Hoon: No conspiracy to name Kelly
If you are implying there was some deliberate effort here to identify Dr. Kelly, I would say that is absolutely wrong.
-- Geoff Hoon, UK defense secretary
LONDON, England (CNN) -- Britain's defense secretary Geoff Hoon has denied there was any "conspiracy" to name a government scientist whose death triggered a major political crisis.
David Kelly apparently killed himself in July after being named as the main source of a BBC story that said the government had exaggerated a dossier on Iraq's weapons of mass destruction.
Hoon was questioned Wednesday at a judicial inquiry in London, chaired by Lord Hutton, about his role in the events surrounding Kelly's death.
On Thursday, Prime Minister Tony Blair will give evidence.
Hoon distanced himself from key decisions which led to Kelly's name appearing in the press after the scientist came forward to say that he had had an unauthorized meeting with the BBC journalist Andrew Gilligan, who broke the story.
He said he had not been involved in drawing up instructions for officials in the Ministry of Defence press office telling them that they could confirm Kelly's identity if a journalist came up with the right name.
Hoon said Kelly's unauthorized meeting with Gilligan was "essentially a personnel issue" that could be handled by MoD Permanent Secretary Sir Kevin Tebbit. Hoon said he viewed it as a opportunity to crack down on leaks coming from the department.
Wider issues concerned had been a matter for other departments -- including Downing Street and the Cabinet Office -- as much as they were for the MoD, Hoon said.
"I think it was extremely important, in fairness to Dr. Kelly, not to expose him as the single source without being sure that was true. I was not sure that was true, and the prime minister was not sure that was true," he said.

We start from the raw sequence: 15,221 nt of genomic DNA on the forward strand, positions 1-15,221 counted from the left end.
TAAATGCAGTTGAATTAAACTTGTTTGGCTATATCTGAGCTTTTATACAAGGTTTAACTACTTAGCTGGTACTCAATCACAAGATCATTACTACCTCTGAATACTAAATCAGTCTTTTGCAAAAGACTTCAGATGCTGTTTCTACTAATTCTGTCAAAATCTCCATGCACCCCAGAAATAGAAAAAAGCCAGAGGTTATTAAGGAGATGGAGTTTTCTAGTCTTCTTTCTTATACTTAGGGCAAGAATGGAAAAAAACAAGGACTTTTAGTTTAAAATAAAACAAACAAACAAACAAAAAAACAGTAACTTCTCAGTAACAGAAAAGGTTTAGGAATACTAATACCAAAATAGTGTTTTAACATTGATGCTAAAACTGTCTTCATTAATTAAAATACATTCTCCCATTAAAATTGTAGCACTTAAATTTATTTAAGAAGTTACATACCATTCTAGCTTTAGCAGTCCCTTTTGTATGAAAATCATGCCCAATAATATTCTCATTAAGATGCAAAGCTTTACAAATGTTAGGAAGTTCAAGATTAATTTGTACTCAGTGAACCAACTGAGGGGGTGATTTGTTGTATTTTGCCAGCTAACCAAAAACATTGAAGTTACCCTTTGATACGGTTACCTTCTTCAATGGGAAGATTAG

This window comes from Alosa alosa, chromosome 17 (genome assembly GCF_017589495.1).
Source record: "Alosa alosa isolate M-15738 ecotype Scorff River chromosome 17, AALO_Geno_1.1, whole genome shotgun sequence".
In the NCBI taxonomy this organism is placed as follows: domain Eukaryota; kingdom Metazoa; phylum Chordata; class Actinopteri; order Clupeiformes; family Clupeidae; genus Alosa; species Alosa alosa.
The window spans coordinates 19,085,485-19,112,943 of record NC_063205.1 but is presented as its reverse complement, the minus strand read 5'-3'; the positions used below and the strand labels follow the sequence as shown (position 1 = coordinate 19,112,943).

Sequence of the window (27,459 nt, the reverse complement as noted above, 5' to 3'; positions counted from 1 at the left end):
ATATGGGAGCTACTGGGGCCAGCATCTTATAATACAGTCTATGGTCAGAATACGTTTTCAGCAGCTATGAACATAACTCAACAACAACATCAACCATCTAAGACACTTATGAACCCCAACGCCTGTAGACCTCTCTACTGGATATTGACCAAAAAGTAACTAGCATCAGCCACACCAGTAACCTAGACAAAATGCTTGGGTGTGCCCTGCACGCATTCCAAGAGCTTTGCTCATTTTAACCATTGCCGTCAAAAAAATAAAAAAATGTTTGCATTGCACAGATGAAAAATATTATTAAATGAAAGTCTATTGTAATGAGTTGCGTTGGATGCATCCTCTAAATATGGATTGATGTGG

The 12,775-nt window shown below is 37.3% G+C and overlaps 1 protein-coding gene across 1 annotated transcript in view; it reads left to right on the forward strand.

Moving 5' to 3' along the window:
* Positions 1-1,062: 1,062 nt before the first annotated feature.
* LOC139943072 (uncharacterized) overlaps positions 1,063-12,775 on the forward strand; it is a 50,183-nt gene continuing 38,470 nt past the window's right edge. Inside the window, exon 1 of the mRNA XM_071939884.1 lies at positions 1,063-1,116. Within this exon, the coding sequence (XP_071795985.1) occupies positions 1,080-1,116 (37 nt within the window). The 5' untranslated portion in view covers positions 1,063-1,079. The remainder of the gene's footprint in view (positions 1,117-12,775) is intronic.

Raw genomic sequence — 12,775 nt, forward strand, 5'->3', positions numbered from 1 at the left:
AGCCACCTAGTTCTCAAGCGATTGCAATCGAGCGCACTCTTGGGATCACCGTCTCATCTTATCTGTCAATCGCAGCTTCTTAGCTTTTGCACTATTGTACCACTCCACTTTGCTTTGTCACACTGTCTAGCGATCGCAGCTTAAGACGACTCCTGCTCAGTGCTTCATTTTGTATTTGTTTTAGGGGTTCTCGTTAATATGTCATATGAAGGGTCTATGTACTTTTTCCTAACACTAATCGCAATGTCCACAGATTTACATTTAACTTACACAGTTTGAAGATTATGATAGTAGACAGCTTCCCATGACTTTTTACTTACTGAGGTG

"If you are implying there was some deliberate effort here to identify Dr. Kelly, I would say that is absolutely wrong. There was no effort by me or anyone in my office to do that."
Hoon said he had only named Kelly on one occasion -- to Gavyn Davies, chairman of the BBC governors, in a private letter.
He said that he had only known for sure that the scientist was Gilligan's source after the BBC issued a statement following Kelly's death.
"What I am resisting is any suggestion that there was some sort of conspiracy, some sort of strategy, some sort of plan covertly to make his name known. That was not the case," he said.
The inquiry had already heard that Hoon overruled advice from Tebbit to shield Kelly from a public grilling by lawmakers. Kelly was found dead three days after appearing before a parliamentary committee, apparently having slashed his wrist.
Hoon said he felt compelled to tell the committee that an official had acknowledged speaking to the journalist. He feared being accused of a cover-up if the ministry withheld that information, he said.
He also told the inquiry that in the days before his death, Kelly had been told to compile a list of his journalist contacts. "People have speculated about the impact of preparing that list on his frame of mind," said Hoon.
John Clark, a Royal Air Force wing commander who shared an office with Kelly, said the scientist had not expected to be exposed to the "full glare of the press" and had felt stressed and tired. The experience had also put pressure on his domestic life, Clark told the inquiry.
The inquiry is not a trial, but Hutton's findings could have serious repercussions for the government, which opinion polls suggest is losing voters' trust, and the BBC.